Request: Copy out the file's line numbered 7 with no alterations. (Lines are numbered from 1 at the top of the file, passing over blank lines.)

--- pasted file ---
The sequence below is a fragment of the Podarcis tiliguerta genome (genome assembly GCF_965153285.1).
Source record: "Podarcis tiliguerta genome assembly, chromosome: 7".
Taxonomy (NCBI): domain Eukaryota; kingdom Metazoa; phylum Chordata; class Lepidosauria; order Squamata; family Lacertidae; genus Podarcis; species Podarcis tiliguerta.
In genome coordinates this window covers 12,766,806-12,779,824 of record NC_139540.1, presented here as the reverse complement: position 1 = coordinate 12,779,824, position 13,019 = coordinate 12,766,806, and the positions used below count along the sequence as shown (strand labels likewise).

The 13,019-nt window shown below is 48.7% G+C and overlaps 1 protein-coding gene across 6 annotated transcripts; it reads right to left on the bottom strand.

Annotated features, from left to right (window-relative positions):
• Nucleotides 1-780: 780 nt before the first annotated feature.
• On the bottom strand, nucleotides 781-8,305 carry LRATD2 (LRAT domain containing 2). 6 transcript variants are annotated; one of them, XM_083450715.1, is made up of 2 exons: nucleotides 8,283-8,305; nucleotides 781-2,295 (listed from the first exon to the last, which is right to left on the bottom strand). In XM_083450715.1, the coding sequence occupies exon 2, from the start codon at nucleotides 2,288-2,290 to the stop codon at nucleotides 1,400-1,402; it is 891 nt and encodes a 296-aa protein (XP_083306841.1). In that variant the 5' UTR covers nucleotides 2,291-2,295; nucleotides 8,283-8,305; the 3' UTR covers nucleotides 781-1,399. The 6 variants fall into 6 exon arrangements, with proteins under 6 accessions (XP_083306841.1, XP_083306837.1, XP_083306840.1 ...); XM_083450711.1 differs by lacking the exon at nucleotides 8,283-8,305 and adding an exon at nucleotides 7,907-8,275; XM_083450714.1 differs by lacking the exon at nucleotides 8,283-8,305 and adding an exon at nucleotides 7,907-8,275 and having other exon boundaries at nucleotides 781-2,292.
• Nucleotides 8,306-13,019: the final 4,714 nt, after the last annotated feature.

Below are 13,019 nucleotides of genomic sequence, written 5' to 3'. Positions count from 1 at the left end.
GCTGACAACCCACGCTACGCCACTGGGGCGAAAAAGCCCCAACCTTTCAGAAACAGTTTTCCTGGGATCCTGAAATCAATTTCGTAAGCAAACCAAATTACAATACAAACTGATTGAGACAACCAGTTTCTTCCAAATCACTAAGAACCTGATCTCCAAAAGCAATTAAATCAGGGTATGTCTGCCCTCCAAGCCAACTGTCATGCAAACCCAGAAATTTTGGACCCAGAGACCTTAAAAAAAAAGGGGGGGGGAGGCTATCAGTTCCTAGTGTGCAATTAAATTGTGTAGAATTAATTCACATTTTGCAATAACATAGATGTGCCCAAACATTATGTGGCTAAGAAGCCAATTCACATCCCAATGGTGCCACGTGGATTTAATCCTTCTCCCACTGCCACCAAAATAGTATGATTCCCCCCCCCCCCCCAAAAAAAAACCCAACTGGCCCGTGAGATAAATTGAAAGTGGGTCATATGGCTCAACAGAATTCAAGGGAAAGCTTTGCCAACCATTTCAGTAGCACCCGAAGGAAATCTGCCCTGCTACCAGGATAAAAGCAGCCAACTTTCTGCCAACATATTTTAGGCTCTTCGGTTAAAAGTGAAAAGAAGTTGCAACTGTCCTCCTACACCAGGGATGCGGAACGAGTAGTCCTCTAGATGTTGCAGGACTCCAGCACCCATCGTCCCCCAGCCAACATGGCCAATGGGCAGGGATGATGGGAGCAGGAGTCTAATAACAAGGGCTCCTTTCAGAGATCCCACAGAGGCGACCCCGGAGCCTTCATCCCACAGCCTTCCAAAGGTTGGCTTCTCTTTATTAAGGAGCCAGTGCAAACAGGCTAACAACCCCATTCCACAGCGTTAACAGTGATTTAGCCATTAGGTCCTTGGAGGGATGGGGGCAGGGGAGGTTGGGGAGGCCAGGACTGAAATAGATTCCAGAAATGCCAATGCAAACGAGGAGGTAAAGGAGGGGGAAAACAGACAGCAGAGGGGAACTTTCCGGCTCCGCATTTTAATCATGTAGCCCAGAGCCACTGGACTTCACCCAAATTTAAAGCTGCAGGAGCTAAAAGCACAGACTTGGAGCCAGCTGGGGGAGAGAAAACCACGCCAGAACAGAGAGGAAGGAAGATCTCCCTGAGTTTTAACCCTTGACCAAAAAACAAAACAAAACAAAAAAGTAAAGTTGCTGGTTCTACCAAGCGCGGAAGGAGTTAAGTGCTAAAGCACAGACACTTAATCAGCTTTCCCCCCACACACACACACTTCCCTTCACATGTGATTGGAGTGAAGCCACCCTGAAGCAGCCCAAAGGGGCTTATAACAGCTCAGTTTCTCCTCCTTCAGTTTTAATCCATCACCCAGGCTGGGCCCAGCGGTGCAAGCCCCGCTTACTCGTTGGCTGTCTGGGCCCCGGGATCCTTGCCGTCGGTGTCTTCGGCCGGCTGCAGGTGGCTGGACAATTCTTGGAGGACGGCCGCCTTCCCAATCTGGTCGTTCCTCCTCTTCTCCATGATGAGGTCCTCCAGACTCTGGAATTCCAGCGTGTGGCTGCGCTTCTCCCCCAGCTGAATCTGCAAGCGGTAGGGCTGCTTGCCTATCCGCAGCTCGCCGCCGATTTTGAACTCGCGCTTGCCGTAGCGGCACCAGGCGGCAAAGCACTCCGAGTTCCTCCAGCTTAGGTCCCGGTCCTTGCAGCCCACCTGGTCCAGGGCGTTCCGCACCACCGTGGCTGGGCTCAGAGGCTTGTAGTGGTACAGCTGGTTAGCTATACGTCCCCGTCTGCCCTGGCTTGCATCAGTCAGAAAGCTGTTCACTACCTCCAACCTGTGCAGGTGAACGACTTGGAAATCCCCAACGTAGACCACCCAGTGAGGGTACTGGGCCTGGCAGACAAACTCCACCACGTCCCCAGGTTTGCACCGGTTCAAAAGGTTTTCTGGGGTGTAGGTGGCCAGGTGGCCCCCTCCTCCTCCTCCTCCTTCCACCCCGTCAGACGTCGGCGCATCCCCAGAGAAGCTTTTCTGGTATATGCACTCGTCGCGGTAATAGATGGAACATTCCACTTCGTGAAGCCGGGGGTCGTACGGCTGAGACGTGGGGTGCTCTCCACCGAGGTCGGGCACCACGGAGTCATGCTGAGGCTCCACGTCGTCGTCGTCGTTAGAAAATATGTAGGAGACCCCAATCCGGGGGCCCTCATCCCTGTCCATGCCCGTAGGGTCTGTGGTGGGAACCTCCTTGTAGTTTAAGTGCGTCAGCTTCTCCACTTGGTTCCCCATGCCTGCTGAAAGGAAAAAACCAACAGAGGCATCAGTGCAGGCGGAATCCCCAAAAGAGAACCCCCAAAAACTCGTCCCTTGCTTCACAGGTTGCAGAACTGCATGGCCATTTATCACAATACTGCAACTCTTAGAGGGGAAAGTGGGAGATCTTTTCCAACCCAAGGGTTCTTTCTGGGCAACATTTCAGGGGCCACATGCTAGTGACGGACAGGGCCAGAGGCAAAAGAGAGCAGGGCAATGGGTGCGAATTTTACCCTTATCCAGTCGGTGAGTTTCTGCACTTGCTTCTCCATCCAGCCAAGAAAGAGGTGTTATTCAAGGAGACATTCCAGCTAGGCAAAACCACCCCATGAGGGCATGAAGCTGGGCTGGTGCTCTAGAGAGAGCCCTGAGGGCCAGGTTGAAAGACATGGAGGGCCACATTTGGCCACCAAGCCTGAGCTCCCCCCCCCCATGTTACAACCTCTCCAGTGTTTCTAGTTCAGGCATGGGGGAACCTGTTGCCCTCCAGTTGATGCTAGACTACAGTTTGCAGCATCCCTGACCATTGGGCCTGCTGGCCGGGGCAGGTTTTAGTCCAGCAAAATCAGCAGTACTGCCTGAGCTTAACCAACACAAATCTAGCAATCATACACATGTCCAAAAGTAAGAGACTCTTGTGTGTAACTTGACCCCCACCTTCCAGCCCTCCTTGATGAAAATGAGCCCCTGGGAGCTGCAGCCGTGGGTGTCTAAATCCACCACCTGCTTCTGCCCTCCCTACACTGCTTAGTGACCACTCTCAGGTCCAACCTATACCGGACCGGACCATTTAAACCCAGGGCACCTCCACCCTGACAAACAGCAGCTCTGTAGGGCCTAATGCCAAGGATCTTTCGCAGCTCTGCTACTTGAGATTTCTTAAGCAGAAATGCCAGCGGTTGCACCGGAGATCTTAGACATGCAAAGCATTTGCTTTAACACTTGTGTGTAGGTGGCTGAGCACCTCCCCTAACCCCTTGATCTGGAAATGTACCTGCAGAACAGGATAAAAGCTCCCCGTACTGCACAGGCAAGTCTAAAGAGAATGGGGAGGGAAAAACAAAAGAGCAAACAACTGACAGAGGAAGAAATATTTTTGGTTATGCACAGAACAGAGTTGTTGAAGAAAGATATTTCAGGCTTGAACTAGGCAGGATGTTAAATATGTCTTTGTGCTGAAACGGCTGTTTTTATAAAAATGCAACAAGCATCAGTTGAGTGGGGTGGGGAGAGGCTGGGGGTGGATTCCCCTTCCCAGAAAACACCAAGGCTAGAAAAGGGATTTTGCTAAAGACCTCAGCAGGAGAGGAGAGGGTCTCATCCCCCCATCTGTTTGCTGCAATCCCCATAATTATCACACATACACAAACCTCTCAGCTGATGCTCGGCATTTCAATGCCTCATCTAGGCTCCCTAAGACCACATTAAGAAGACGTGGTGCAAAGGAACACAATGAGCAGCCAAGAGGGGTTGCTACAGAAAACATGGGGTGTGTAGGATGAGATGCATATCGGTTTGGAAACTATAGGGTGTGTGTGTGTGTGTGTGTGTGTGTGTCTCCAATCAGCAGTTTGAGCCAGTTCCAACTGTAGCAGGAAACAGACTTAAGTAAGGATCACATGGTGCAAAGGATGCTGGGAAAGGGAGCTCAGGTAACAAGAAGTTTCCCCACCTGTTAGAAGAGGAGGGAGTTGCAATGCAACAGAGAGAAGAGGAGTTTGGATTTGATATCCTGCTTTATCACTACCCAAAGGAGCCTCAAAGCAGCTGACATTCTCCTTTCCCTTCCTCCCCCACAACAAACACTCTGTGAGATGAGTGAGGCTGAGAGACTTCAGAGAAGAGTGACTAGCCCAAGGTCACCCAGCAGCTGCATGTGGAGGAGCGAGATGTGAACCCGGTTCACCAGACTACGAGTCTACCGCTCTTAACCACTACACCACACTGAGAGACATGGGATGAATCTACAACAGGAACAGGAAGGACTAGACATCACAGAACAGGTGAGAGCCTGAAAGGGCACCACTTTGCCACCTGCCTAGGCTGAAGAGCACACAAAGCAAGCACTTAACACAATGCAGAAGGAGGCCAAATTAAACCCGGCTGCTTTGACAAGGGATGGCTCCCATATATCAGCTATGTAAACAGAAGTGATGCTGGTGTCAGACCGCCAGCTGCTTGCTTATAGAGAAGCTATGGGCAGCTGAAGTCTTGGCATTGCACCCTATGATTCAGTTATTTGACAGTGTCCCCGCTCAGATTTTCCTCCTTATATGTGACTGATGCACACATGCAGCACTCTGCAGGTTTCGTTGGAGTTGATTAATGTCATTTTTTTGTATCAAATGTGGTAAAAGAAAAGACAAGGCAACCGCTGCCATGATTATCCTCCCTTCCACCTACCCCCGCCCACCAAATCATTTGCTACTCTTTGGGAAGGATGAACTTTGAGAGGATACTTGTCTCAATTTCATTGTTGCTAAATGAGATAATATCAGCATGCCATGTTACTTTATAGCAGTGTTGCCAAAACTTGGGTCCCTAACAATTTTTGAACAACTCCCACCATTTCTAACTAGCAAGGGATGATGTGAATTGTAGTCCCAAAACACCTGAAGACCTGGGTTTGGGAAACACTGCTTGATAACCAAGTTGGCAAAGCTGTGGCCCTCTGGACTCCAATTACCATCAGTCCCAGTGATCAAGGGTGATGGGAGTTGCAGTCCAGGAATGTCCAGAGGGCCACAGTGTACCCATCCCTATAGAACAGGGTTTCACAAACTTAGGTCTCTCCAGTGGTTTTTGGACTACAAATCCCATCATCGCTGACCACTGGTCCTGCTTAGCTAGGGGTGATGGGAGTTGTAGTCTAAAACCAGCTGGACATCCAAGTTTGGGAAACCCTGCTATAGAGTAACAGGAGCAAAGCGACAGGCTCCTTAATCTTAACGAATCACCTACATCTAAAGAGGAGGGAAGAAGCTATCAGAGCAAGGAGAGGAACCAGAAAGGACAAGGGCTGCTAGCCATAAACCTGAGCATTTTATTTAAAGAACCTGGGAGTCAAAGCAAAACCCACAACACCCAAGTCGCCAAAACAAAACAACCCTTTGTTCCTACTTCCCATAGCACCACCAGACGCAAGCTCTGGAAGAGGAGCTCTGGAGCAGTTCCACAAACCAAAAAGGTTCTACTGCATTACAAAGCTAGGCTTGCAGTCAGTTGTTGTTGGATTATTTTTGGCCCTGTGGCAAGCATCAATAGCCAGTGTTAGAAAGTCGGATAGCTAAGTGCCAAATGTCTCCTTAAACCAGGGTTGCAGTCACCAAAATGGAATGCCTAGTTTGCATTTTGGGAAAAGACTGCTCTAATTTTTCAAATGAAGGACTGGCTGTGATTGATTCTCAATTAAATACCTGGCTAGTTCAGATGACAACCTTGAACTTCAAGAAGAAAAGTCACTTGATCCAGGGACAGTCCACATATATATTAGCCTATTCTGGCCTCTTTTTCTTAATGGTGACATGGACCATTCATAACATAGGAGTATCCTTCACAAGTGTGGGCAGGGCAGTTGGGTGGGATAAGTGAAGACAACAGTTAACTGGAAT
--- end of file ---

• Nucleotides 1-780: 780 nt before the first annotated feature.